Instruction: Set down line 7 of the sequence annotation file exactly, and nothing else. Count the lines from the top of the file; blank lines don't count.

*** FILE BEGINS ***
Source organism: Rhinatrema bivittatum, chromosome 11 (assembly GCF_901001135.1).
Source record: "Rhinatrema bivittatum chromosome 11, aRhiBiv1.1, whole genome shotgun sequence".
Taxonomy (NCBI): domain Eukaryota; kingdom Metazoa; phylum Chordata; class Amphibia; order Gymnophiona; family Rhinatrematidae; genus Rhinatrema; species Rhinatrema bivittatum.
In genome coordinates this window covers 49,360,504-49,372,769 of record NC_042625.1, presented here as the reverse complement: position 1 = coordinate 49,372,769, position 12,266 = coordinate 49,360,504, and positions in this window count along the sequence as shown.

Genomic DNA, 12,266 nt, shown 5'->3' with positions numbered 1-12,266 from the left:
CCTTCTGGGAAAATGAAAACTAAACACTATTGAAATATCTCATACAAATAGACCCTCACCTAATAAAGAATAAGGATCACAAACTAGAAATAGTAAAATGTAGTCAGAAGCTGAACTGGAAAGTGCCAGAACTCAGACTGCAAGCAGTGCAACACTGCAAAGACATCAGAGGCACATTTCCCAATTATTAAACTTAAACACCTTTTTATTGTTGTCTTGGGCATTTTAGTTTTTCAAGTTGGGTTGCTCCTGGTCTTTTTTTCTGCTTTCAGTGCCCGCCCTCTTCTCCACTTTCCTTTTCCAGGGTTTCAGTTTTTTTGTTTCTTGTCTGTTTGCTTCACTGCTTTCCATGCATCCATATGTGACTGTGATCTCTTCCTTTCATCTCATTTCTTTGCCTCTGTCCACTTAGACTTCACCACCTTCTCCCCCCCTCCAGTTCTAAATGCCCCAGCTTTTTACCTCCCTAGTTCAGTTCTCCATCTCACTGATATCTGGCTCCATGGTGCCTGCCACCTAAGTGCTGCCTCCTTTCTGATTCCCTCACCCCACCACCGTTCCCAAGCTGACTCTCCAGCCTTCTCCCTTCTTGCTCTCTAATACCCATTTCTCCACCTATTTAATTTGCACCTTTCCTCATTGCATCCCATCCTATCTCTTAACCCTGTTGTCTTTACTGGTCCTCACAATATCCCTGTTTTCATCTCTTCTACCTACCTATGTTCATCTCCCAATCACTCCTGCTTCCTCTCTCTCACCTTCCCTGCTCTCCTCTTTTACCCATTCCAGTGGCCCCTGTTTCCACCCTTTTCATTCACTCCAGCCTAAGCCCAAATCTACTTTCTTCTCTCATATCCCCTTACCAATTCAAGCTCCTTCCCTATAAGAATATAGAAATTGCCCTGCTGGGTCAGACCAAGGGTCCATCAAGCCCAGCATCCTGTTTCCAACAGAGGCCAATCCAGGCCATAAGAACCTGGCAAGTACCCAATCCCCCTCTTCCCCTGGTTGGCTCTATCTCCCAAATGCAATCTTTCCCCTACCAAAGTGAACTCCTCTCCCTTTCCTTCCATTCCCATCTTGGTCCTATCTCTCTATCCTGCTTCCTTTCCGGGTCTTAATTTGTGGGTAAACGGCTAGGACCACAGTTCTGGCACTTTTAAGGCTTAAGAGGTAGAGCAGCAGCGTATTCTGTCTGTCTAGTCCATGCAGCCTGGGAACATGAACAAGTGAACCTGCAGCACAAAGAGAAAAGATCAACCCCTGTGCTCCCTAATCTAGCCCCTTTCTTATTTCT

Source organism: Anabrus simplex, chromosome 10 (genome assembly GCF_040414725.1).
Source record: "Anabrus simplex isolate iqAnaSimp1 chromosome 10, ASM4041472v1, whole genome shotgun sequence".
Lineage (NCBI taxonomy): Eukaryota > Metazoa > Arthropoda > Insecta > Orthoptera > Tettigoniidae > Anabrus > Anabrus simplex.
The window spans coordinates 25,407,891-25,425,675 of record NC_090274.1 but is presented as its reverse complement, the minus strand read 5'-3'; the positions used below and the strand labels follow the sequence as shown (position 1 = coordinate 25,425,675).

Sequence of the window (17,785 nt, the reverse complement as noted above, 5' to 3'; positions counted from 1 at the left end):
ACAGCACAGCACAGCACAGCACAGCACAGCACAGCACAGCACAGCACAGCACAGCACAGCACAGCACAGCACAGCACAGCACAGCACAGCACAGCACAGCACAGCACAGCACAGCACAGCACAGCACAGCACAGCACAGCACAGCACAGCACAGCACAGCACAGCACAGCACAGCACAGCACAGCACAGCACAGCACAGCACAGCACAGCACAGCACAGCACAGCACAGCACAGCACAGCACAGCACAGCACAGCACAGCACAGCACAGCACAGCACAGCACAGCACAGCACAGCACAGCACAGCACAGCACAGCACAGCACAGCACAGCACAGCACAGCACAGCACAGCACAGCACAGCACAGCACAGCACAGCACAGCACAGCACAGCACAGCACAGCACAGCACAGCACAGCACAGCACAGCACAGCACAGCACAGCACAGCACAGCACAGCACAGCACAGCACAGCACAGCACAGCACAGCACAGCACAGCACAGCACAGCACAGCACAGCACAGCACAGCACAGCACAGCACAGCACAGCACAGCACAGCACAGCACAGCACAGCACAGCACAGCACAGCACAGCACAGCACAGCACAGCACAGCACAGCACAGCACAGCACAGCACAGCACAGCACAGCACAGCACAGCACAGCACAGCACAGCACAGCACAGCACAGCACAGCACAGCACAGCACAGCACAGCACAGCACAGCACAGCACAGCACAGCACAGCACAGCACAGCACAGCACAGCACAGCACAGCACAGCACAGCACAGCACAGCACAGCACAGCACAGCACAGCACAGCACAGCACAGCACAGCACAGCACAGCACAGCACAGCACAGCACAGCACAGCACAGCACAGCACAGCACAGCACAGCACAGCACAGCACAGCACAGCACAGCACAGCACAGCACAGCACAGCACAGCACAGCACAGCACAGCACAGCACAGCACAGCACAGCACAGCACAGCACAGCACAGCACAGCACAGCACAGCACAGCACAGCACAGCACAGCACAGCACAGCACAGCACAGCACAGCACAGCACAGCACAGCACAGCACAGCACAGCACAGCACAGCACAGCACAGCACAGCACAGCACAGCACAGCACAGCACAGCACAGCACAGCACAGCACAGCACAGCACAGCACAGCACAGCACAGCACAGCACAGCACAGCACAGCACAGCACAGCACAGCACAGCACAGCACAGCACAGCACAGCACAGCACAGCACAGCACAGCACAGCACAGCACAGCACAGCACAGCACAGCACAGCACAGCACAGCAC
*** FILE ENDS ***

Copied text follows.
Source organism: Anabrus simplex, chromosome 10 (genome assembly GCF_040414725.1).